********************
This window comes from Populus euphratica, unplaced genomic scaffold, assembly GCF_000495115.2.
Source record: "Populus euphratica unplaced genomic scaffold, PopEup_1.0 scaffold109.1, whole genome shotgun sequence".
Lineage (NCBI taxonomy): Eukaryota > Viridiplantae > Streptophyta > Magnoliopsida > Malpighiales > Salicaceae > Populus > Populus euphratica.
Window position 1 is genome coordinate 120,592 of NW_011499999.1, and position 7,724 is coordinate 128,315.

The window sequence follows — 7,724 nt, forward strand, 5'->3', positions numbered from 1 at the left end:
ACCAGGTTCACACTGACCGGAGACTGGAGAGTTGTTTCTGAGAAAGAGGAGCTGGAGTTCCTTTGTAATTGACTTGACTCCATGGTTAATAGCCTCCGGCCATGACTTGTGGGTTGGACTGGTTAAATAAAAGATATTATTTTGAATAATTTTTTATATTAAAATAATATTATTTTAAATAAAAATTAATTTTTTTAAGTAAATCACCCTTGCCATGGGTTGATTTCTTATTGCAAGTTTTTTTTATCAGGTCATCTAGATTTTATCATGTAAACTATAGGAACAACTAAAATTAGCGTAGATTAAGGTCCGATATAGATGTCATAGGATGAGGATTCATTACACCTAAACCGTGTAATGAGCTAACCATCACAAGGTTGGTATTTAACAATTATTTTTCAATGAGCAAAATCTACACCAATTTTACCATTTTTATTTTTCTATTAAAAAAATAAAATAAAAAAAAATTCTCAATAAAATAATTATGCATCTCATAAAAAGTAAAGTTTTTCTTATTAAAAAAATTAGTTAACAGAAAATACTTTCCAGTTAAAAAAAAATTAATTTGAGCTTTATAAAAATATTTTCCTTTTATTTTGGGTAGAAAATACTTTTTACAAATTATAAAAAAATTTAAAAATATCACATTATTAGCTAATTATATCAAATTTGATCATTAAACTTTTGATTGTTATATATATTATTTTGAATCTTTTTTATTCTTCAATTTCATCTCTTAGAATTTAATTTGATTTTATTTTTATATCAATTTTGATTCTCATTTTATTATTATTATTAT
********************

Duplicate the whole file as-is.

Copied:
This window comes from Populus euphratica, unplaced genomic scaffold, assembly GCF_000495115.2.
Source record: "Populus euphratica unplaced genomic scaffold, PopEup_1.0 scaffold109.1, whole genome shotgun sequence".
Lineage (NCBI taxonomy): Eukaryota > Viridiplantae > Streptophyta > Magnoliopsida > Malpighiales > Salicaceae > Populus > Populus euphratica.
Window position 1 is genome coordinate 120,592 of NW_011499999.1, and position 7,724 is coordinate 128,315.

The window sequence follows — 7,724 nt, forward strand, 5'->3', positions numbered from 1 at the left end:
ACCAGGTTCACACTGACCGGAGACTGGAGAGTTGTTTCTGAGAAAGAGGAGCTGGAGTTCCTTTGTAATTGACTTGACTCCATGGTTAATAGCCTCCGGCCATGACTTGTGGGTTGGACTGGTTAAATAAAAGATATTATTTTGAATAATTTTTTATATTAAAATAATATTATTTTAAATAAAAATTAATTTTTTTAAGTAAATCACCCTTGCCATGGGTTGATTTCTTATTGCAAGTTTTTTTTATCAGGTCATCTAGATTTTATCATGTAAACTATAGGAACAACTAAAATTAGCGTAGATTAAGGTCCGATATAGATGTCATAGGATGAGGATTCATTACACCTAAACCGTGTAATGAGCTAACCATCACAAGGTTGGTATTTAACAATTATTTTTCAATGAGCAAAATCTACACCAATTTTACCATTTTTATTTTTCTATTAAAAAAATAAAATAAAAAAAAATTCTCAATAAAATAATTATGCATCTCATAAAAAGTAAAGTTTTTCTTATTAAAAAAATTAGTTAACAGAAAATACTTTCCAGTTAAAAAAAAATTAATTTGAGCTTTATAAAAATATTTTCCTTTTATTTTGGGTAGAAAATACTTTTTACAAATTATAAAAAAATTTAAAAATATCACATTATTAGCTAATTATATCAAATTTGATCATTAAACTTTTGATTGTTATATATATTATTTTGAATCTTTTTTATTCTTCAATTTCATCTCTTAGAATTTAATTTGATTTTATTTTTATATCAATTTTGATTCTCATTTTATTATTATTATTAT